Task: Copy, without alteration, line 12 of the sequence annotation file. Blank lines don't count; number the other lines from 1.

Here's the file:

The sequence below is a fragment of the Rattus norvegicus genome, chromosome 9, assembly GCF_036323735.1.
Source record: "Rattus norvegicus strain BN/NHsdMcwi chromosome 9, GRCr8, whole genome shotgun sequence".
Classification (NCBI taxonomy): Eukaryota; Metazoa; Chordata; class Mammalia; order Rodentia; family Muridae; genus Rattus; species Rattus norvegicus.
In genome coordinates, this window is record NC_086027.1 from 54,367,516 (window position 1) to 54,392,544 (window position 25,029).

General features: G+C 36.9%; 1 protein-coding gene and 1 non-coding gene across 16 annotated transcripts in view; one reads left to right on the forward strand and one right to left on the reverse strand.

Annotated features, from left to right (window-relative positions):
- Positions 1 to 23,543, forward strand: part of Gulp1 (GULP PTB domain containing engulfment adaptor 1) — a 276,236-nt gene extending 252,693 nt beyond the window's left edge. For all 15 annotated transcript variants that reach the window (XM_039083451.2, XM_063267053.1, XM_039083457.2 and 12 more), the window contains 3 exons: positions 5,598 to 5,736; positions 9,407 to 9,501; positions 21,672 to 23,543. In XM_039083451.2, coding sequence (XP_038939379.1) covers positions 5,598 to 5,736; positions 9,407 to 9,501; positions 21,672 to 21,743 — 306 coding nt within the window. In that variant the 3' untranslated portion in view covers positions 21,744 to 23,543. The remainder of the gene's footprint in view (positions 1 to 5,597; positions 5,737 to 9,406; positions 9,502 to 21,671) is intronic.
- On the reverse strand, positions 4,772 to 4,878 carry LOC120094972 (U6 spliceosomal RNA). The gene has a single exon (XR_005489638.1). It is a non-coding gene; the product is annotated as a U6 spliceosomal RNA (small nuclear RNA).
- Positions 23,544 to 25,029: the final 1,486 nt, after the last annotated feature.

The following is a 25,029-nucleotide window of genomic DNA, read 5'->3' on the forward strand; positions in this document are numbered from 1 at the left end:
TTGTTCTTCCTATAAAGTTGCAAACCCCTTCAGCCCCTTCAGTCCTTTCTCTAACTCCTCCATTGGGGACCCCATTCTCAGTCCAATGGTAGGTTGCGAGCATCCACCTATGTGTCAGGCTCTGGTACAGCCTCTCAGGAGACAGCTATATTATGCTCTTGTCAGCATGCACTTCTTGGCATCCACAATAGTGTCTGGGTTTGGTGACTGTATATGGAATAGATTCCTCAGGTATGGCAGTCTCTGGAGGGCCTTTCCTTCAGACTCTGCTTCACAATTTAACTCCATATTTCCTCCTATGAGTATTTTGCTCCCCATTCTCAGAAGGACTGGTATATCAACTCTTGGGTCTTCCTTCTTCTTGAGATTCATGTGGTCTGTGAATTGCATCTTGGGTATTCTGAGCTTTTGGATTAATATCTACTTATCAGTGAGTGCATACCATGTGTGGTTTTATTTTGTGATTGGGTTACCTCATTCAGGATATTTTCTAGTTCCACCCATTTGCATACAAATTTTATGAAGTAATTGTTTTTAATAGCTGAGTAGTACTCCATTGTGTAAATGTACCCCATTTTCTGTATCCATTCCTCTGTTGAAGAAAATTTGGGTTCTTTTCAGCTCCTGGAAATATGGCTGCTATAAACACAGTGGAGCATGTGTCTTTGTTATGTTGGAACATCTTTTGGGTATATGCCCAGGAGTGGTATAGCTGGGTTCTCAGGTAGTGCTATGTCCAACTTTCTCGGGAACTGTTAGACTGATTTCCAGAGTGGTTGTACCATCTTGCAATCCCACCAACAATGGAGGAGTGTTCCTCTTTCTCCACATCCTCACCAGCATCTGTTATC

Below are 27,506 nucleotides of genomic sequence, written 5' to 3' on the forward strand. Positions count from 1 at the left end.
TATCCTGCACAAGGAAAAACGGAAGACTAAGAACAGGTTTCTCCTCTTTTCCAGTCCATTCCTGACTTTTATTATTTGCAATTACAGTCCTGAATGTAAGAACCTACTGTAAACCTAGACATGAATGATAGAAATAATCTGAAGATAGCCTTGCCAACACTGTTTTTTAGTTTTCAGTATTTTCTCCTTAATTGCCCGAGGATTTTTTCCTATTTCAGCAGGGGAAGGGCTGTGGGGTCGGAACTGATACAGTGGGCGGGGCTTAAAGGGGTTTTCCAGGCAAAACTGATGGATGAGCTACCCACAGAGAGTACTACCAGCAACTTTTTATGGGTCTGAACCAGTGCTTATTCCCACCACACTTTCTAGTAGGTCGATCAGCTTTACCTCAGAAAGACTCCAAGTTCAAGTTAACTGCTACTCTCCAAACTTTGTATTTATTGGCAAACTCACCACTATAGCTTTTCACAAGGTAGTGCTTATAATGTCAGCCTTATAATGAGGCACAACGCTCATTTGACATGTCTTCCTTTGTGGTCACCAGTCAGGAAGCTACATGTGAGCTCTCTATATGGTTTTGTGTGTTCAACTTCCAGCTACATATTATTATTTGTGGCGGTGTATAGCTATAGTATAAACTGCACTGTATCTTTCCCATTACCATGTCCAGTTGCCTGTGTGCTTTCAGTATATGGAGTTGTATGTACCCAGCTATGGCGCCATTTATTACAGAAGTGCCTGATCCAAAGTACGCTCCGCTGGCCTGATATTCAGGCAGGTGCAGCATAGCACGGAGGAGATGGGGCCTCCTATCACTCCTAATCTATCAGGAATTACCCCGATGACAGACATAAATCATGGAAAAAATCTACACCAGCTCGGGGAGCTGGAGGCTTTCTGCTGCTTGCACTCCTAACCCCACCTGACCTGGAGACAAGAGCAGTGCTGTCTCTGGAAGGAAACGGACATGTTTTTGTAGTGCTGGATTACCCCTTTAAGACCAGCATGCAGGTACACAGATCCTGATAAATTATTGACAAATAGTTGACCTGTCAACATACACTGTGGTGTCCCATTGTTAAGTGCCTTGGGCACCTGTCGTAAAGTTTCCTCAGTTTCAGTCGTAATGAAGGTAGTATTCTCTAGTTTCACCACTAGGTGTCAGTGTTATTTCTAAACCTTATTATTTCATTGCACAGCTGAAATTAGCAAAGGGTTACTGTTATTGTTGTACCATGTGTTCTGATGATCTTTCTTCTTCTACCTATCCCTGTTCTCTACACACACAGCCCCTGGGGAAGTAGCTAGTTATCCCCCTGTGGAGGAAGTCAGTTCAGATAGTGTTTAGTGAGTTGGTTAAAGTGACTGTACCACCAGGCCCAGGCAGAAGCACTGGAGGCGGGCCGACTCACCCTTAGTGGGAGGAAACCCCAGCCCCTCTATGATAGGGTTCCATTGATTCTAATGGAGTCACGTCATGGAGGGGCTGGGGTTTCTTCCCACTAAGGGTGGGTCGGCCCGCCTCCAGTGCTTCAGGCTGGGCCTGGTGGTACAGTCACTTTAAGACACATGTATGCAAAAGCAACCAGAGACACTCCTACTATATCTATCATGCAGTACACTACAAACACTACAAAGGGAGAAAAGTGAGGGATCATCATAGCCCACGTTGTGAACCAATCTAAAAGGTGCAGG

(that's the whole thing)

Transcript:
Below are 27,506 nucleotides of genomic sequence, written 5' to 3' on the forward strand. Positions count from 1 at the left end.